Lina Rifai’s work revolves around teaching IU Kokomo students about evolution and diversity of life.
Rifai, an associate professor of vertebrate biology, is a Noblesville resident.
“We talk about how natural selection works or how organisms change over time and populations change over time and the different driving forces behind it. We use this in class to introduce diversity of life,” Rifai said. “We go over a lot of different concepts that are often misunderstood about evolution.”
Rifai said “survival of the fittest” is not necessarily the best term to describe evolution.
“We tend to think about fit being strong and fast, but it’s about reproduction and who can have the most offspring the most successfully,” Rifai said.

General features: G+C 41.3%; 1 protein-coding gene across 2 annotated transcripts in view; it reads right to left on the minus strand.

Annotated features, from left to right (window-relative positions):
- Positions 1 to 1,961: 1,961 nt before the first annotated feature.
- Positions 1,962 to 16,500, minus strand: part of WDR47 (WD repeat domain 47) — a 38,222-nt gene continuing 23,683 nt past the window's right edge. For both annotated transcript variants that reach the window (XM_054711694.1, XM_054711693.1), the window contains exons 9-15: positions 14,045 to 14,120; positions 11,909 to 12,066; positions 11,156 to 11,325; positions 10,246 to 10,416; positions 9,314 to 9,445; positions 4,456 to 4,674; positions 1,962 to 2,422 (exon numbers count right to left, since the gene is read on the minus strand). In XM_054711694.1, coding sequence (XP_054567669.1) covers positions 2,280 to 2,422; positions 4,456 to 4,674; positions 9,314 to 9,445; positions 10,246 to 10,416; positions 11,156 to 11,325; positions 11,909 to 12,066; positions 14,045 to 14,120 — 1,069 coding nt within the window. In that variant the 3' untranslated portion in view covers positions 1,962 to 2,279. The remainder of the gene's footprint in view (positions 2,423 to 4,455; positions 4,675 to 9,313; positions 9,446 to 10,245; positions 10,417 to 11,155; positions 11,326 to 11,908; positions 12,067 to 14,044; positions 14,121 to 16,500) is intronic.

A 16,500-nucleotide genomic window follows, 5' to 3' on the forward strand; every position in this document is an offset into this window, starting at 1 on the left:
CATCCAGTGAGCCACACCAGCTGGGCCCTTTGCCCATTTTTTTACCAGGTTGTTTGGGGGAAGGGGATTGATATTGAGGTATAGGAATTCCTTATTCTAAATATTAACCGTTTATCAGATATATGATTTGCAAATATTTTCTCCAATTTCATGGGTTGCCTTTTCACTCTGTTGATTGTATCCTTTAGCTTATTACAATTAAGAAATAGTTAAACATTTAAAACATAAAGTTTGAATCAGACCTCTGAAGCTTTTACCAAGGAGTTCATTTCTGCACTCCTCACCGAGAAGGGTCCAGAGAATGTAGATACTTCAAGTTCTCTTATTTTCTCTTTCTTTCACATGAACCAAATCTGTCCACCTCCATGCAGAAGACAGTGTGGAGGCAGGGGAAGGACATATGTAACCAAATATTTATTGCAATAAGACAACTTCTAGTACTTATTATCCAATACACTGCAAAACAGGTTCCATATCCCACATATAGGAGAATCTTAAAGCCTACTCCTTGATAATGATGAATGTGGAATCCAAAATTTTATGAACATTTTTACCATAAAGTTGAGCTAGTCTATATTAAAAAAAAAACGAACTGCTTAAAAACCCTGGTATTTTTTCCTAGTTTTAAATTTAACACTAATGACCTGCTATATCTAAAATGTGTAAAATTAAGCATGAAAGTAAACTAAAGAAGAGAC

The class also covers the five major mass-extinction events.
“Once we get to the current period, we do a project about how we are currently undergoing mass extinction (and cover) what mass extinction is in more detail, which is losing a lot of species in a short time,” Rifai said. “We talk about how we ourselves affect our own surroundings, because obviously we are part of nature. How are we responsible for the mass extinction occurring?”
Rifai often focuses on Indiana in her class.
“We talk about interesting endangered animals or plants or other life, but I think it’s more relatable (in Indiana),” she said.
Rifai has taught the class since 2010. She also teaches human anatomy and ornithology.
“Evolution and bird biology are mostly my field of research,” she said.